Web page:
DA's Office pulling out of case-expediting program
BY BILL BRAUN World Staff Writer
Sunday, November 29, 2009
11/29/09 at 4:19 AM
A procedure designed to expedite criminal cases of nonviolent offenders through the Tulsa County court system is coming to a halt, following District Attorney Tim Harris' announcement that he is pulling out of the program.
Citing budget concerns, Harris notified court officials that effective in January, the assistant district attorney who has handled the Accelerated Accountability Procedure docket will focus on duties on other dockets.
Proponents of the accelerated accountability program are concerned that this will affect the county's Community Sentencing program, which attempts to rehabilitate offenders on probation with the assistance of supervision, sanctions, treatment and education.
"We are not abandoning community sentencing," First Assistant District Attorney Doug Drummond said.
"As a prosecutor, you have to acknowledge that therapeutic courts are here to stay," he said. "For those people who really want help, it can make a difference.
"The bigger issue is the funding crisis in the criminal justice system," he said. "We are not sure what the future holds for our budget."
The accelerated accountability docket is only called on Wednesday.
District Judge Jefferson Sellers said the docket was set up years ago to make an early identification of nonviolent offenders and to "identify those cases likely to be disposed of by probation."
With public safety a consideration, the intent was to allow people who were "probably going to be released eventually" to get an expedited release in order to keep jail costs down and to help arrested people preserve their jobs, Sellers said.
A quick screening capability has been "a great asset," he said.
Presiding District Judge Tom Thornbrugh said, "You could identify low-risk, low-need offenders and divert them at the intake level to an accelerated docket," where defendants would agree to plead guilty and require few court appearances.
What was supposed to be a "rocket docket," Drummond said, effectively turned into a community sentencing court — requiring more time and hearings — and cases were assigned to the accelerated accountability docket from district judges who handle felony trials and caseloads.
Sellers agreed that there had been "some movement away from the original concept."
Special Judge Cliff Smith, who handles the docket, said ending it "should have little or no impact on the Community Sentencing program."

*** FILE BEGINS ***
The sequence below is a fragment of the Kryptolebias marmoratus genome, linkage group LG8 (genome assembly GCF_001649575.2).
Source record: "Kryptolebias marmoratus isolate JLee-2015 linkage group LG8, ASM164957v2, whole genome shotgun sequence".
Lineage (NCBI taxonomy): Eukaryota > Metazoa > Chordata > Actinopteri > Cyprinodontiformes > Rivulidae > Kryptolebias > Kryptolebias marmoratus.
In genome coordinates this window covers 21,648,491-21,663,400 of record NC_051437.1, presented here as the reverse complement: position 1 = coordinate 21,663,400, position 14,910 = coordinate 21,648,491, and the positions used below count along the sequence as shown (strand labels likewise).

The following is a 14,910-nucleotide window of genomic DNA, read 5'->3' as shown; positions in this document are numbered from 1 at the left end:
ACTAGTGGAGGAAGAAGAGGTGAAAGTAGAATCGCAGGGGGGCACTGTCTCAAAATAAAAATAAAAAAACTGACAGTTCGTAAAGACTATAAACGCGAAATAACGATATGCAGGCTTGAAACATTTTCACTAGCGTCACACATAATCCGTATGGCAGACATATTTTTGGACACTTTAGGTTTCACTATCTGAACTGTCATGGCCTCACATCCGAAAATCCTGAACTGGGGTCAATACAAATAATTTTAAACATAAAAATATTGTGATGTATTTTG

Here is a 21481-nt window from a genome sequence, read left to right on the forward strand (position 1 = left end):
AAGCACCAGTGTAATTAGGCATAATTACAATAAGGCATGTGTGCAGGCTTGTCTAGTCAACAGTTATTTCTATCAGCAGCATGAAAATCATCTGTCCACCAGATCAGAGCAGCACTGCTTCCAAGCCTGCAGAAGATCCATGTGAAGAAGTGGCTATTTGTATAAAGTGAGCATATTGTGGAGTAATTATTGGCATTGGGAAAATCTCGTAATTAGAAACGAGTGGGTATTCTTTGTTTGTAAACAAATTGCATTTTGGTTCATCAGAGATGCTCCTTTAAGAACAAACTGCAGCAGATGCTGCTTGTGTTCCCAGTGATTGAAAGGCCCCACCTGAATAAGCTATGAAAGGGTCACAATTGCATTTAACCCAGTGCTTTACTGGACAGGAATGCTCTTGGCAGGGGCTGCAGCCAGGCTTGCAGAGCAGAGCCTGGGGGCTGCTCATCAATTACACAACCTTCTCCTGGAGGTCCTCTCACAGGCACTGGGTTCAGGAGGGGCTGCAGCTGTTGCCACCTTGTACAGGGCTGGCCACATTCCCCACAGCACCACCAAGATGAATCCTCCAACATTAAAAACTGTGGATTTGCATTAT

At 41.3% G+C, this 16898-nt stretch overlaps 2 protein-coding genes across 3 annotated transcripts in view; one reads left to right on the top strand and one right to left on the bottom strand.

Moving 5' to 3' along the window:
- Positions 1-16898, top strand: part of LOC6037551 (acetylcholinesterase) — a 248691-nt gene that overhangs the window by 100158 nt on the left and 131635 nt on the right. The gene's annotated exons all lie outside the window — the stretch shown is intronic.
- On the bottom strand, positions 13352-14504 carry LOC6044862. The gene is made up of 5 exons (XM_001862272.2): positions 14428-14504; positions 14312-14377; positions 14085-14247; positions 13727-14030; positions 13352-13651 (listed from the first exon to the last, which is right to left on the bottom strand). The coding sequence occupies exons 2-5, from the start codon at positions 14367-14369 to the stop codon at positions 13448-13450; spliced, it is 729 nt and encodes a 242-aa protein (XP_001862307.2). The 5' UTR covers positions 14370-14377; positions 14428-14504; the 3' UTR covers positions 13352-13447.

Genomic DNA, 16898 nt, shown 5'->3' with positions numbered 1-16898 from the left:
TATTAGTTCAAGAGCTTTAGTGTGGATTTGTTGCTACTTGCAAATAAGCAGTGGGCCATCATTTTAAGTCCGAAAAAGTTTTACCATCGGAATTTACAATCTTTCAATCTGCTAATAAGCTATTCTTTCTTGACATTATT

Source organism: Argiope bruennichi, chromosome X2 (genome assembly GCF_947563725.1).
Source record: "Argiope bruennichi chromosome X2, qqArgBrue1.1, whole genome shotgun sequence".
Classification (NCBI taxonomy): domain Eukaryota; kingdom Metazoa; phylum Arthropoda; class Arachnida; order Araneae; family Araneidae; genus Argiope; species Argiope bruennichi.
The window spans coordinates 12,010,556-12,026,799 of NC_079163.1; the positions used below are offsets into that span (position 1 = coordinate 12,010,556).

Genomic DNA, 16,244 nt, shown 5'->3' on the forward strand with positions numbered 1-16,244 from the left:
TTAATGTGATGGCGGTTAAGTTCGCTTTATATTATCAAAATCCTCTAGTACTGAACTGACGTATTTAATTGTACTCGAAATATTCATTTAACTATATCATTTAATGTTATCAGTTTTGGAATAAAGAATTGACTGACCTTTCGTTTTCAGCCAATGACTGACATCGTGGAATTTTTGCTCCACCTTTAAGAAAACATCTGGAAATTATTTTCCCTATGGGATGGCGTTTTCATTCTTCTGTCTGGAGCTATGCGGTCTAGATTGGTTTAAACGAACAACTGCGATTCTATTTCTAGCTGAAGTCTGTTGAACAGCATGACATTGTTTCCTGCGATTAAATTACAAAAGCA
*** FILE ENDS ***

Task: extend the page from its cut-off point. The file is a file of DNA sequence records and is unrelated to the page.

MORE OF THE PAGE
He estimated that 800 to 900 defendants are involved in the accelerated accountability program.
That program can't proceed without participation by Harris's office, and the cases are being reassigned to the felony dockets of five district judges who will take on greater duties involving community sentencing.
Chief Public Defender Pete Silva is concerned about the move by the district attorney to withdraw from the docket and its impact on community sentencing.
In addition to increasing the caseloads of five district judges, this action will increase the jail population and therefore jail costs, Silva indicated.
He thinks the impact on how cases are resolved will also increase the number of nonviolent offenders sent to prison from Tulsa County.
People put on probation will be subject to having it revoked because they were not afforded the supportive programs — available only through community sentencing — that are designed to help them become law-abiding citizens, he said.
Another defense attorney, Keith McArtor, thinks the availability of diversion programs is crucial in reducing the rate of repeat offenses, he said.
There are cases where "good people just make mistakes," McArtor said.
Drummond said the budget for the DA's office for the current fiscal year has been reduced by $588,832, with more cuts possible.
Harris wrote in a letter stating that he would not continue to staff the accelerated accountability court that his office has had to "prioritize our prosecutors," and "we have to start tightening our financial belt in anticipation of a difficult road ahead.
"It is our experience that the district judges are better suited to handle" community sentencing cases, he wrote.
Drummond said the priority of the DA's Office would remain "public safety and the prosecution of violent crimes and violent criminals."
Bill Braun 581-8455
District Attorney Tim Harris (left) and First Assistant District Attorney Doug Drummond: The action comes as the DA's office is facing a reduction of $588,832 in its current fiscal year budget, Drummond said. Harris wrote a letter explaining the halt of the accelerated accountability court, stating that his office has had to "prioritize our prosecutors" and "we have to start tightening our financial belt in anticipation of a difficult road ahead."